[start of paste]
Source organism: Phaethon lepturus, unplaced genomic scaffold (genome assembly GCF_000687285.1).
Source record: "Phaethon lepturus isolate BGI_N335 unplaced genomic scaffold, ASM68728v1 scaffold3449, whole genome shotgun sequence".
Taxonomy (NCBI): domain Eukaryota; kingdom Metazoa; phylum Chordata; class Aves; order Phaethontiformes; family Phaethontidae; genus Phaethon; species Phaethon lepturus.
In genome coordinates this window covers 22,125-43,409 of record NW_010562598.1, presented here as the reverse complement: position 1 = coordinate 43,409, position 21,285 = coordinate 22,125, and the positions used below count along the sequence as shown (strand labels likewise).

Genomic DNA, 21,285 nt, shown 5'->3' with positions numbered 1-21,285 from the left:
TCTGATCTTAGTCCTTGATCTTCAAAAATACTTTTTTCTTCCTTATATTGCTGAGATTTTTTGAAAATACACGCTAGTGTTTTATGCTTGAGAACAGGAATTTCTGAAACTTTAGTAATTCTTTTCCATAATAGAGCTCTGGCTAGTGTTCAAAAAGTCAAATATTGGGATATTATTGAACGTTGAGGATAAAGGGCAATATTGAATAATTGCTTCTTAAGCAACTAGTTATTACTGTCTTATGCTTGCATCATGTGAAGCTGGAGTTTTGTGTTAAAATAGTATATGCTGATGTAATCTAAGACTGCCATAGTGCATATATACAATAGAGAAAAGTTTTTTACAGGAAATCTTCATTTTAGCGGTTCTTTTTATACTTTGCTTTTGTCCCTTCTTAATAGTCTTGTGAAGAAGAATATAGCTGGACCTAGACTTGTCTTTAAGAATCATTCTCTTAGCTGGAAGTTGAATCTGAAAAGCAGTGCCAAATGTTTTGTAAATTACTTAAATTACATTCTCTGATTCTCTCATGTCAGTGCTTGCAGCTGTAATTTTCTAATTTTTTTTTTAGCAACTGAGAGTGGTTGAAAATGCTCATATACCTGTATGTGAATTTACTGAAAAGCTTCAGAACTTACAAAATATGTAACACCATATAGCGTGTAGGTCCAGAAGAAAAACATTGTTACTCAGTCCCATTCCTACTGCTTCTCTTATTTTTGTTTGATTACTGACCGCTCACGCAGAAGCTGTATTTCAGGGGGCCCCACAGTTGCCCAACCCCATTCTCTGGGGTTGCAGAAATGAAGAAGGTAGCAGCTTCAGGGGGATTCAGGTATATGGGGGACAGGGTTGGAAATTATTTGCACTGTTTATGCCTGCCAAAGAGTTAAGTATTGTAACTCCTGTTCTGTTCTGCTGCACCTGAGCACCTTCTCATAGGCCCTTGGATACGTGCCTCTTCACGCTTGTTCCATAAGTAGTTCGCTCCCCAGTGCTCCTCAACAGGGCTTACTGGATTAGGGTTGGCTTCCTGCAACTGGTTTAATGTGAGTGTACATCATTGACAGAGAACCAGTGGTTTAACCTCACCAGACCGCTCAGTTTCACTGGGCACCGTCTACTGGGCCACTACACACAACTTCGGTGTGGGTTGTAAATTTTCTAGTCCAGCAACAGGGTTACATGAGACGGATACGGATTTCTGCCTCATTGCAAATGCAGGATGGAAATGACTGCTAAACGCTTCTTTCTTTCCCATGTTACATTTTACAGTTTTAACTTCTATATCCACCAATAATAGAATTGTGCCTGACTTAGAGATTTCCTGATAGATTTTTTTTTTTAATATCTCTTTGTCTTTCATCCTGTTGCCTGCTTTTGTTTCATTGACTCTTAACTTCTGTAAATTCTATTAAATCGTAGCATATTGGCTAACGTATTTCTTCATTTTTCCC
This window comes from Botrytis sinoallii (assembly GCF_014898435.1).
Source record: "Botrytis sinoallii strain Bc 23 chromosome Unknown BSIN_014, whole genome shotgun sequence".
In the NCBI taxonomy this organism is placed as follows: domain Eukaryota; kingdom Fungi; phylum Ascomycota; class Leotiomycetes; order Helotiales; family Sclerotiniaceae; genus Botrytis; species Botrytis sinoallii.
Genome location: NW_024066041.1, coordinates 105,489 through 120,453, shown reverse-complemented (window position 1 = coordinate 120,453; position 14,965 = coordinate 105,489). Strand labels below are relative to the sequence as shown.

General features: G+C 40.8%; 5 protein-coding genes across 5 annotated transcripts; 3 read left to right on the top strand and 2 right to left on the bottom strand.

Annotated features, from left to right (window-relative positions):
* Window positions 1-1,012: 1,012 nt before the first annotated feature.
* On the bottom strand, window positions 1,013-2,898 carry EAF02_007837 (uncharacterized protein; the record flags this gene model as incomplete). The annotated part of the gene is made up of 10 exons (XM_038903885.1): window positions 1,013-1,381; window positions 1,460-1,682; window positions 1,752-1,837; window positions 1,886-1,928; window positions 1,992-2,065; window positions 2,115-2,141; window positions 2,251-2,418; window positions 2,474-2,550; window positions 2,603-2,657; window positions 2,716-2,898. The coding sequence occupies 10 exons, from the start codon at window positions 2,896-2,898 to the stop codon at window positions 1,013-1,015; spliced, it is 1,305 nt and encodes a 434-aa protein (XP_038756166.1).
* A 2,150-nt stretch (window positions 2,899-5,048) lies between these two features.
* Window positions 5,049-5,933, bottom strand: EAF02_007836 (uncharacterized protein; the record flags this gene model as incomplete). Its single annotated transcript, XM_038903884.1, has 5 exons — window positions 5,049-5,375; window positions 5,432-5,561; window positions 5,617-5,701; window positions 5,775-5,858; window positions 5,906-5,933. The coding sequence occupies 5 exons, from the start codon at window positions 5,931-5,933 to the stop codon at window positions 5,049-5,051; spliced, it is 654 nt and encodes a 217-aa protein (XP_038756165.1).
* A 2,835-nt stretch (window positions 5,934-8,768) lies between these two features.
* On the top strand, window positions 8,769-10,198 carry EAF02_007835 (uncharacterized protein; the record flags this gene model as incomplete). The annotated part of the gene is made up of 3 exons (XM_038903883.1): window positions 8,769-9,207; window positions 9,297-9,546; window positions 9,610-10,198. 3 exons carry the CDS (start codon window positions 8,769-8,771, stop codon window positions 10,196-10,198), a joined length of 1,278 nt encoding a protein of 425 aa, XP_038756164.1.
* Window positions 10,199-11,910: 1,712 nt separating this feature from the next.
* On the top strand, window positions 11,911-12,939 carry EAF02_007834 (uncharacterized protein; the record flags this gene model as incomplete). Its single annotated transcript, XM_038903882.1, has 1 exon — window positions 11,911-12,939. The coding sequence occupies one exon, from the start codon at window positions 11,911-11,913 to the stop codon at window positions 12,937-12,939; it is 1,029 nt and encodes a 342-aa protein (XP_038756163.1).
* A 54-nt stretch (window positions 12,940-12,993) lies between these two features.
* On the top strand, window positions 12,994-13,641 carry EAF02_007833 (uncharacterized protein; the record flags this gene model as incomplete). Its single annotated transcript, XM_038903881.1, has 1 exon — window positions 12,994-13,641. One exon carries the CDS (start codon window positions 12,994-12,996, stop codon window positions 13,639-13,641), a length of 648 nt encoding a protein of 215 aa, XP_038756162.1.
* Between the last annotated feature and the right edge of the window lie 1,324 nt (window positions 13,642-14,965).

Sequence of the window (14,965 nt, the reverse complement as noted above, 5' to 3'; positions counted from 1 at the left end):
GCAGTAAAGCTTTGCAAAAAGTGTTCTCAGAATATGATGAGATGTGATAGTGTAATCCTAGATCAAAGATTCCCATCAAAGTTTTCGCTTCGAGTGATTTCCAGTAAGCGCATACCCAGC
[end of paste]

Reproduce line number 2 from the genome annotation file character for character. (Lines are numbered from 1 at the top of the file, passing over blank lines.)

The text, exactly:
Source record: "Phaethon lepturus isolate BGI_N335 unplaced genomic scaffold, ASM68728v1 scaffold3449, whole genome shotgun sequence".